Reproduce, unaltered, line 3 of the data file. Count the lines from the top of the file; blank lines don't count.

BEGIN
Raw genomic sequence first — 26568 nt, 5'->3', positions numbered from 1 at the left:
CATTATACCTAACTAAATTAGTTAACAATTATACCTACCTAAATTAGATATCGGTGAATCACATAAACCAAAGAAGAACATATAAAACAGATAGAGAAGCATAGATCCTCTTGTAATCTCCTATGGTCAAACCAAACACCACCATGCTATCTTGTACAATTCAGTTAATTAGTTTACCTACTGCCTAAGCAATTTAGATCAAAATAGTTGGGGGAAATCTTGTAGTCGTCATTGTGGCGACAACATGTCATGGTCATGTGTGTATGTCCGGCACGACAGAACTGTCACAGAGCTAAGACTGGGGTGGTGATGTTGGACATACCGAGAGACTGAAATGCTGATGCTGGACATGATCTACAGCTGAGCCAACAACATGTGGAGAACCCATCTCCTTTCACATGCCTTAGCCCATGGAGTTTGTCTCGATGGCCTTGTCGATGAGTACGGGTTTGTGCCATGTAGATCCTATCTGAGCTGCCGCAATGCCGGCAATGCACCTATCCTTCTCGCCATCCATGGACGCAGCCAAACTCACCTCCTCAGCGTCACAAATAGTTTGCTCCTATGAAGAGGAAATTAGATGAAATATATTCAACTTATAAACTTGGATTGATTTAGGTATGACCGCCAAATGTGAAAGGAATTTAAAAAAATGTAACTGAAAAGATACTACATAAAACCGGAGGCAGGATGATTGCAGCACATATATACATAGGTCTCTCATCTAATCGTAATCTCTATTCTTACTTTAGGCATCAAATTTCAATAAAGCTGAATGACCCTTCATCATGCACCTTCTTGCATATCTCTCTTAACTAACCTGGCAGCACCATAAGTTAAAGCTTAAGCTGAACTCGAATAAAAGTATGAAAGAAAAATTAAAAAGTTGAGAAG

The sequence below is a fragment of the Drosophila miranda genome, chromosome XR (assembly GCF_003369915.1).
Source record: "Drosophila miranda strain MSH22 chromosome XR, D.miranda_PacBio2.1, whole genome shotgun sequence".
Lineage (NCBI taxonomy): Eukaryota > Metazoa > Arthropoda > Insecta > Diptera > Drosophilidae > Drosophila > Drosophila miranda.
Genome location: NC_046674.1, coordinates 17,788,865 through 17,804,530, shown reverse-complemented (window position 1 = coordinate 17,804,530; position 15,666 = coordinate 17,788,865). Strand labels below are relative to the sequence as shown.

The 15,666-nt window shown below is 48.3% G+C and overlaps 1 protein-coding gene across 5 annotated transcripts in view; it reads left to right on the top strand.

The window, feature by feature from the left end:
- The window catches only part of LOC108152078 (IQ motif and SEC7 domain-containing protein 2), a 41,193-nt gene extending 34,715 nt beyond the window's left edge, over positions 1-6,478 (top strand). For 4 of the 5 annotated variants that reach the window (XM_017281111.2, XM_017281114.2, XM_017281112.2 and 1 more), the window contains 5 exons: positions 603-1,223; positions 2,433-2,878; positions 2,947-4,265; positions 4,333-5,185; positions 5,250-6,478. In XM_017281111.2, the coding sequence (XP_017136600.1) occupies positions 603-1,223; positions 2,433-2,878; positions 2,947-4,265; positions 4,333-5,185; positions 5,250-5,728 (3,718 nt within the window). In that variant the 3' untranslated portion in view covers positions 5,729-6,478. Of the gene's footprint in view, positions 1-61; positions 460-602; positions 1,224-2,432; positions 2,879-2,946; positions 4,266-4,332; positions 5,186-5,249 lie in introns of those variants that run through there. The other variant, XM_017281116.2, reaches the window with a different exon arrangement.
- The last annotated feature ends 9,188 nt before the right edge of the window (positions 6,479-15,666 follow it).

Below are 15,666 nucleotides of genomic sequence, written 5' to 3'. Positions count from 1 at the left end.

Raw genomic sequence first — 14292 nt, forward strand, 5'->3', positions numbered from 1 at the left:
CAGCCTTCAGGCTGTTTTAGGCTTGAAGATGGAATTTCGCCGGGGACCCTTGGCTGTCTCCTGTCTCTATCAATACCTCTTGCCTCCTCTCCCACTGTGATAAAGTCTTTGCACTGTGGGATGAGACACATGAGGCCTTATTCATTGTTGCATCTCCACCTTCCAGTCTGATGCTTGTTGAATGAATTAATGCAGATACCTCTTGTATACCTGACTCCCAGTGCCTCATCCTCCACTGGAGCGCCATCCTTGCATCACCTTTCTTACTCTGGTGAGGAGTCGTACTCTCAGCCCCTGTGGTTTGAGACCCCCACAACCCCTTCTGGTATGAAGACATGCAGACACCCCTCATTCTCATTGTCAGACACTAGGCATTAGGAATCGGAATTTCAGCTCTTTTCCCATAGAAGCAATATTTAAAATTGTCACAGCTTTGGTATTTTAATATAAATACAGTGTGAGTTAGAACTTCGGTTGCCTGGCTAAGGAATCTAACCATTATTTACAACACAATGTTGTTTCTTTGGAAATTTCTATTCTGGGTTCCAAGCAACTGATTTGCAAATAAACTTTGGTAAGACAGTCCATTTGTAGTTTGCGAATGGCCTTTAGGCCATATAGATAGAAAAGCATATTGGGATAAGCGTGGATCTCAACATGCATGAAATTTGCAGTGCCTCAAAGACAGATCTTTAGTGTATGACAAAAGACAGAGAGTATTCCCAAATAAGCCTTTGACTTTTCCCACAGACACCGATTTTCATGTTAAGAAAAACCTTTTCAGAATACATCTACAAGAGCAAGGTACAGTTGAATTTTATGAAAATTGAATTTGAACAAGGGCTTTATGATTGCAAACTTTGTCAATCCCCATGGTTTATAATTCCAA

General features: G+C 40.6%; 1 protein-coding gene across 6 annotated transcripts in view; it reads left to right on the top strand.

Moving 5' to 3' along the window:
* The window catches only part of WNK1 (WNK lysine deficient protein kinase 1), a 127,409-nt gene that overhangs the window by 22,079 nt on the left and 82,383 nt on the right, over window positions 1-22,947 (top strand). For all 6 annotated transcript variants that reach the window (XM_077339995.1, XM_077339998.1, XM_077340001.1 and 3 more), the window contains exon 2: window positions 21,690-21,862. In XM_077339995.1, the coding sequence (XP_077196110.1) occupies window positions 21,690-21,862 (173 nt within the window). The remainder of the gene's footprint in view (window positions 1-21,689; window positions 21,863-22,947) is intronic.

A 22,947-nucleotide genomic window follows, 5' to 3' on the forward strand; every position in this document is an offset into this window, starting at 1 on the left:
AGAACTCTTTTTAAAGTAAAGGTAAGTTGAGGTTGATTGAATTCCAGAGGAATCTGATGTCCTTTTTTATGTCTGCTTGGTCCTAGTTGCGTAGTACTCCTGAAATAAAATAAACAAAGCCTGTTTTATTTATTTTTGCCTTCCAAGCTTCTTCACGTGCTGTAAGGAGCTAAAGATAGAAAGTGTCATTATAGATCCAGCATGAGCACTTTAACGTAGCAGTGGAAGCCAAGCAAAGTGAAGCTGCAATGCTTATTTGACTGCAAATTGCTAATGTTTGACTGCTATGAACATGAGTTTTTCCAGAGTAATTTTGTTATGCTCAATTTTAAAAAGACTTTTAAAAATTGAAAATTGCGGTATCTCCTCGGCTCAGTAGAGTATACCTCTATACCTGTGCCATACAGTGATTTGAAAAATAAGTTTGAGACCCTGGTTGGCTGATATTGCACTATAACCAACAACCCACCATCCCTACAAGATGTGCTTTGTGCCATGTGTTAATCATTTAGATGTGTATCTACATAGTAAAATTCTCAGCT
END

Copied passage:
The sequence below is a fragment of the Drosophila miranda genome, chromosome XR (assembly GCF_003369915.1).